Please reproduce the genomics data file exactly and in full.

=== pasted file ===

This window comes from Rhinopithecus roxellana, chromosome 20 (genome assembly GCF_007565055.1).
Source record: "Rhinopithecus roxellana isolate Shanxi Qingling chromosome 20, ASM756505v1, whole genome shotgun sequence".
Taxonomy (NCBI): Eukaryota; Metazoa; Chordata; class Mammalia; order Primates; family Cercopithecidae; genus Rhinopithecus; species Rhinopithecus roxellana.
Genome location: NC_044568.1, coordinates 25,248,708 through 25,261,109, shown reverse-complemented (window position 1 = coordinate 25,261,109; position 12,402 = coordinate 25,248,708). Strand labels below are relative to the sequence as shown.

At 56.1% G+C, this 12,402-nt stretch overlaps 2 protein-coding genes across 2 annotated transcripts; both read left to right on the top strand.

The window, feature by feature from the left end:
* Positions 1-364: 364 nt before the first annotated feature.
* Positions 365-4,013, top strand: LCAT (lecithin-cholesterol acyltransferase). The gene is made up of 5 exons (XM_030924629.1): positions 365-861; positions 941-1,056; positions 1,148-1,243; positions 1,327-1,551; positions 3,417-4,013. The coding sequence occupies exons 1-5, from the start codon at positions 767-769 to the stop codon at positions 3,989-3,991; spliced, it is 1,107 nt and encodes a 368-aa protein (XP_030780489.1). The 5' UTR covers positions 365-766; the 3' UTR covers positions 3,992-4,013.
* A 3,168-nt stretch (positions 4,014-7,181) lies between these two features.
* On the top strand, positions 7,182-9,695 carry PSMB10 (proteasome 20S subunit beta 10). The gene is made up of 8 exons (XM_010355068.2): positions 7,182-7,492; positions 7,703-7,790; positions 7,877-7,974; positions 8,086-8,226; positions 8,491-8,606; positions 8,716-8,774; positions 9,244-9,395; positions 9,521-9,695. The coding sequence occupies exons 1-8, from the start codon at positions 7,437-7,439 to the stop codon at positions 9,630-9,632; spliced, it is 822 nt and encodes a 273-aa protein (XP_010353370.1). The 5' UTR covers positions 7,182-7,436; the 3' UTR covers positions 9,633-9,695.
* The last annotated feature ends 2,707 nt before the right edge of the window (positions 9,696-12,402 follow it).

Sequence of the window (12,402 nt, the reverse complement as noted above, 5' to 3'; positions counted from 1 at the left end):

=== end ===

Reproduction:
This window comes from Rhinopithecus roxellana, chromosome 20 (genome assembly GCF_007565055.1).
Source record: "Rhinopithecus roxellana isolate Shanxi Qingling chromosome 20, ASM756505v1, whole genome shotgun sequence".
Taxonomy (NCBI): Eukaryota; Metazoa; Chordata; class Mammalia; order Primates; family Cercopithecidae; genus Rhinopithecus; species Rhinopithecus roxellana.
Genome location: NC_044568.1, coordinates 25,248,708 through 25,261,109, shown reverse-complemented (window position 1 = coordinate 25,261,109; position 12,402 = coordinate 25,248,708). Strand labels below are relative to the sequence as shown.

At 56.1% G+C, this 12,402-nt stretch overlaps 2 protein-coding genes across 2 annotated transcripts; both read left to right on the top strand.

The window, feature by feature from the left end:
* Positions 1-364: 364 nt before the first annotated feature.
* Positions 365-4,013, top strand: LCAT (lecithin-cholesterol acyltransferase). The gene is made up of 5 exons (XM_030924629.1): positions 365-861; positions 941-1,056; positions 1,148-1,243; positions 1,327-1,551; positions 3,417-4,013. The coding sequence occupies exons 1-5, from the start codon at positions 767-769 to the stop codon at positions 3,989-3,991; spliced, it is 1,107 nt and encodes a 368-aa protein (XP_030780489.1). The 5' UTR covers positions 365-766; the 3' UTR covers positions 3,992-4,013.
* A 3,168-nt stretch (positions 4,014-7,181) lies between these two features.
* On the top strand, positions 7,182-9,695 carry PSMB10 (proteasome 20S subunit beta 10). The gene is made up of 8 exons (XM_010355068.2): positions 7,182-7,492; positions 7,703-7,790; positions 7,877-7,974; positions 8,086-8,226; positions 8,491-8,606; positions 8,716-8,774; positions 9,244-9,395; positions 9,521-9,695. The coding sequence occupies exons 1-8, from the start codon at positions 7,437-7,439 to the stop codon at positions 9,630-9,632; spliced, it is 822 nt and encodes a 273-aa protein (XP_010353370.1). The 5' UTR covers positions 7,182-7,436; the 3' UTR covers positions 9,633-9,695.
* The last annotated feature ends 2,707 nt before the right edge of the window (positions 9,696-12,402 follow it).

Sequence of the window (12,402 nt, the reverse complement as noted above, 5' to 3'; positions counted from 1 at the left end):